The surname Empie: heraldry, coat of arms and coat of arms

If your surname is Empie, surely on more than one occasion you have wondered about the heraldry of the surname Empie. Likewise, you might be interested if the surname Empie belongs to a relative of yours or someone very important to you. The heraldry of surnames is a fascinating world that still attracts a lot of attention today, and that is why more and more people are asking about the heraldry of the Empie surname.

The heraldry of Empie, a complicated topic

Sometimes it can be very confusing to try to explain how the heraldry of surnames works, however, we are going to try to explain the heraldry of the surname Empie in the simplest possible way. We recommend that to better understand everything we are going to tell you about the heraldry of the surname Empie, if you are totally unaware of how the coats of arms and heraldry came about, go to our main page and read the general explanation we give you there, that way you can better appreciate everything we have compiled about the heraldry of the surname Empie for you.

Coat of arms, coat of arms and heraldry of Empie

Similarly, and to make things easier, since we understand that most of the people looking for information about the Empie surname heraldry are especially interested in the coat of arms of the Empie surname, its composition, the meaning of its elements and if there are several coats of arms for the Empie surname, as well as everything that may have to do with the coat of arms of the Empie surname; we have taken the liberty of being flexible and using the words heraldry and coat of arms interchangeably when referring to the coat of arms of Empie.

Contributions to the heraldry of the surname Empie

We hope that the flexibility on the coat of arms of the Empie surname will not be taken as a lack of seriousness on our part, since we are constantly investigating to be able to offer the most rigorous information possible on the Empie coats of arms. However, if you have more information about the Empie heraldry, or you notice an error that needs to be corrected, please let us know so that we can have the biggest and best information on the net about the Empie coat of arms, explained in a simple and easy way.

  • Adommed - 1. When one piece is loaded with another. Disused term. (V. adorned).
  • Avellana Cross - 1. Cross formed by four hazelnuts.
  • Canary - 1. Ave. is normally represented with gold, chopped or shown with the colors and enamels that are natural.
  • COLERO - 1. Term used by some ancient authors to define the lion who hides the tail. (V. cowardly).
  • dextropiro, destrocero, dextrocero - 1. Terms used to designate the entire human arm, always showing the elbow. Movie of the right -hand flank, dressed, naked or armed.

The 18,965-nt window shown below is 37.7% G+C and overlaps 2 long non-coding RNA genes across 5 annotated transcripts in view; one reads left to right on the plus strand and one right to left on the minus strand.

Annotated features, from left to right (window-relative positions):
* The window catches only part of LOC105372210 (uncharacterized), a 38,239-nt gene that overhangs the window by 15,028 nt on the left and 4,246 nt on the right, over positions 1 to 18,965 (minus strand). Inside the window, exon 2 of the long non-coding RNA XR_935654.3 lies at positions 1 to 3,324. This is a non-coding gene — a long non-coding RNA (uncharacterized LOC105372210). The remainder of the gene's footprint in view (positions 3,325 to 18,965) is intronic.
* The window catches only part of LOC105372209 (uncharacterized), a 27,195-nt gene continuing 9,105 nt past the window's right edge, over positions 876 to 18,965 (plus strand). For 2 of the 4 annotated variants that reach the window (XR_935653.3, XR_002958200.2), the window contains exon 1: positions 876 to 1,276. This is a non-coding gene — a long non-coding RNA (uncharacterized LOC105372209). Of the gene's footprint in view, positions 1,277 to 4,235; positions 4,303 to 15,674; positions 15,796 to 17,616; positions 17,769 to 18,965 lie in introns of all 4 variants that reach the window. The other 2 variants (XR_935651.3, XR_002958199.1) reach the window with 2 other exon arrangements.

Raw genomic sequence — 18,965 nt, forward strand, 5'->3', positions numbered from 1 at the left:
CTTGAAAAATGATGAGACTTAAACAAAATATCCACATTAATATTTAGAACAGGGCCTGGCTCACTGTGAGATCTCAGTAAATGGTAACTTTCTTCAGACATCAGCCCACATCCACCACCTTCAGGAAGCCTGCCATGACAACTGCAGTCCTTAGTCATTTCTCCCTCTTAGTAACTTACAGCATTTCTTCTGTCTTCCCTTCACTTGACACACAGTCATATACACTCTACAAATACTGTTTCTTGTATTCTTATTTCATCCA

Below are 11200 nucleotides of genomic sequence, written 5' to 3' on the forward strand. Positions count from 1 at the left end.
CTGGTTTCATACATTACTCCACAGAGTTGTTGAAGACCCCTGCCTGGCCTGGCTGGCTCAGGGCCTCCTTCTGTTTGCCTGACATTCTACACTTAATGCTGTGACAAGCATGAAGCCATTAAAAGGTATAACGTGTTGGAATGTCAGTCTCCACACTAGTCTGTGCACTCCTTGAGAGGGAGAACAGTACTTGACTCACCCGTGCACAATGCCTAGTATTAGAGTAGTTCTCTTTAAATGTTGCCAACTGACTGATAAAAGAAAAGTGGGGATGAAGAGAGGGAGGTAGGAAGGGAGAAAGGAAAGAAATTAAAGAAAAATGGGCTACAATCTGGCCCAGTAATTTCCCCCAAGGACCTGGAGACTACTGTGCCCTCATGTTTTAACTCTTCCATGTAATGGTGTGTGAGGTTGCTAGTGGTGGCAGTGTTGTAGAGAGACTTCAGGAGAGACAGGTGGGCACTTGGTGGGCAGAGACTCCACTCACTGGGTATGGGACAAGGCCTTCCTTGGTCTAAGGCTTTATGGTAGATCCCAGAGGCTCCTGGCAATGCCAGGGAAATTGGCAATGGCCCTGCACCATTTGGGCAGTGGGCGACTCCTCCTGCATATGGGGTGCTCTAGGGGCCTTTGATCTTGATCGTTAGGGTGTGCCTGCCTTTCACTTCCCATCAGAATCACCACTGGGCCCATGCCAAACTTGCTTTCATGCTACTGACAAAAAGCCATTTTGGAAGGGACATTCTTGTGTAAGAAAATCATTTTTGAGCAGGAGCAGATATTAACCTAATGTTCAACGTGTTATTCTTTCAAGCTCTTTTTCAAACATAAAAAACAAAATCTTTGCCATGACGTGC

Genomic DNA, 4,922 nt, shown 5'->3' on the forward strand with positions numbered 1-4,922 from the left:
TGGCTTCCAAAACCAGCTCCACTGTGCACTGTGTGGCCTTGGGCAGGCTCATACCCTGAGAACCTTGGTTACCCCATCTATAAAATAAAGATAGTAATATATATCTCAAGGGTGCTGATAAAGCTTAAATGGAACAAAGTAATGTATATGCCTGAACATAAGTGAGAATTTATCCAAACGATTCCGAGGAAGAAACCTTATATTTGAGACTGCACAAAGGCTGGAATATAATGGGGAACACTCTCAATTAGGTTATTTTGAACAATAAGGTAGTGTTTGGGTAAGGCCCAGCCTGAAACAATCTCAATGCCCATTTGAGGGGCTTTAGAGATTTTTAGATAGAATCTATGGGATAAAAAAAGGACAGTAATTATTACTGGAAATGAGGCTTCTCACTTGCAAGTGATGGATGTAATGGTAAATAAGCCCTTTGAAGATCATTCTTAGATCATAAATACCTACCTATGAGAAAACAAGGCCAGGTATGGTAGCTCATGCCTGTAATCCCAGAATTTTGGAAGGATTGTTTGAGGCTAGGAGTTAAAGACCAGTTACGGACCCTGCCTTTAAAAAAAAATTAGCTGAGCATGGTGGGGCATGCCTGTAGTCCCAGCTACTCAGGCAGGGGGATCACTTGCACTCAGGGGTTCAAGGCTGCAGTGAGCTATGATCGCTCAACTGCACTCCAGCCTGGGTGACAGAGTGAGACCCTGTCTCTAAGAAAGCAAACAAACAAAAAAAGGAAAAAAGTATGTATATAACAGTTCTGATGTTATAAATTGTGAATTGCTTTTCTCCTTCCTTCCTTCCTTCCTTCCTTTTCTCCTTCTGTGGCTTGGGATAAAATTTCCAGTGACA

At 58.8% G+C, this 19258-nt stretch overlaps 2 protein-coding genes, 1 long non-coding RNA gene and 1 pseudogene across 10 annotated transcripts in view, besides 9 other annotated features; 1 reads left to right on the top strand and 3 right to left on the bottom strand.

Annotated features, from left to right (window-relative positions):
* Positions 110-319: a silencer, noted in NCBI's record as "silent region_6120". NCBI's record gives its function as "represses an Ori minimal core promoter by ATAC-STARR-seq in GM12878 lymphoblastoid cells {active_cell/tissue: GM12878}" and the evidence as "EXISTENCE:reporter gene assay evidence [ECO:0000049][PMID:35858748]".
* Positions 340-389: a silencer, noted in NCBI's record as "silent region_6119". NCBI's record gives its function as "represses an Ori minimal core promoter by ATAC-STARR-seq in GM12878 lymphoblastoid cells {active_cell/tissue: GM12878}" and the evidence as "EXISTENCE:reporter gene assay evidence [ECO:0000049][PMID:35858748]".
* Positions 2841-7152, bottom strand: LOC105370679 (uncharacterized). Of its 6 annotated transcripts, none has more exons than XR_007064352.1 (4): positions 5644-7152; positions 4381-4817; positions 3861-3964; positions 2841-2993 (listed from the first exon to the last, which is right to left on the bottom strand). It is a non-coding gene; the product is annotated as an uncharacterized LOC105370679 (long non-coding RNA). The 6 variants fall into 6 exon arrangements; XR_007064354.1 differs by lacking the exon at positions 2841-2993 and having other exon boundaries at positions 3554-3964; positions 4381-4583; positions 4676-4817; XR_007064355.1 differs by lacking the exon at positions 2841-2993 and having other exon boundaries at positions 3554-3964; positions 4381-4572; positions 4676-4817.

• dredger - 1. Figure that is represented by a dragon or lion head usually with an open mouth, engulfing or biting a flag, piece or figure. Figure widely used in Spanish heraldry.
  • Filleted - 1. Piece whose edges are silhued or profiled from different enamel.
  • Focused - 1. It is said of several crowns slammed to one piece or another elongated figure. 2. When the crowns and rings form a band, Palo girdle and united between them.
  • Harp - 1. It is wrongly said by some heraldists by Dante. (See Dantelado).
  • Heurtes - 1. Said by some authors to the Roeles de Azur. (V. Roel).
  • Langrave crown - 1. Similar to that of German Duke. (See Crown of Duke German).
  • Leopard - 1. It is represented in an intern posture with the head straight, showing the two eyes with the tail arched out. If this is raised, it is called a grimid or rampant. Like the lions if they are in number of two, one front is placed
  • Napoleonic cap - 1. The Emperor Napoleon, replaced the crown of the nobility to which he established different caps designs, always furrowed with feathers whose number indicated the dignity of the one who was possessed.
  • Parts of the shield - 1. It is the division of the shield, according to the human face represented in nine divisions and subdivisions: boss, tip, right -handed and sinister side.
  • Personal shield - 1. Composed of the barracks corresponding to primitive weapons, with the links that have been added.
  • Potented - 1. This term is applied to the shield field which is covered by poenzas arranged so that the field of it can be seen. 2. Term used to designate the cross, whose extremes of the arms end in a potent. 3. It is said of the girdle
  • rest - 1. Iron Support located on the bib of the armor for the support of the spear.
  • Saber - 1. Name given to the black color used in heraldry, graphically represented by a vertical scratch and another horizontal forming a grid. There is a belief that blazons that carry this color are obliged to help those who have no
  • See you in stick - 1. Said of seeing you put in a stick situation.
  • Wiring - 1. It is said of the cross whose sticks have a salomonic or braided shape.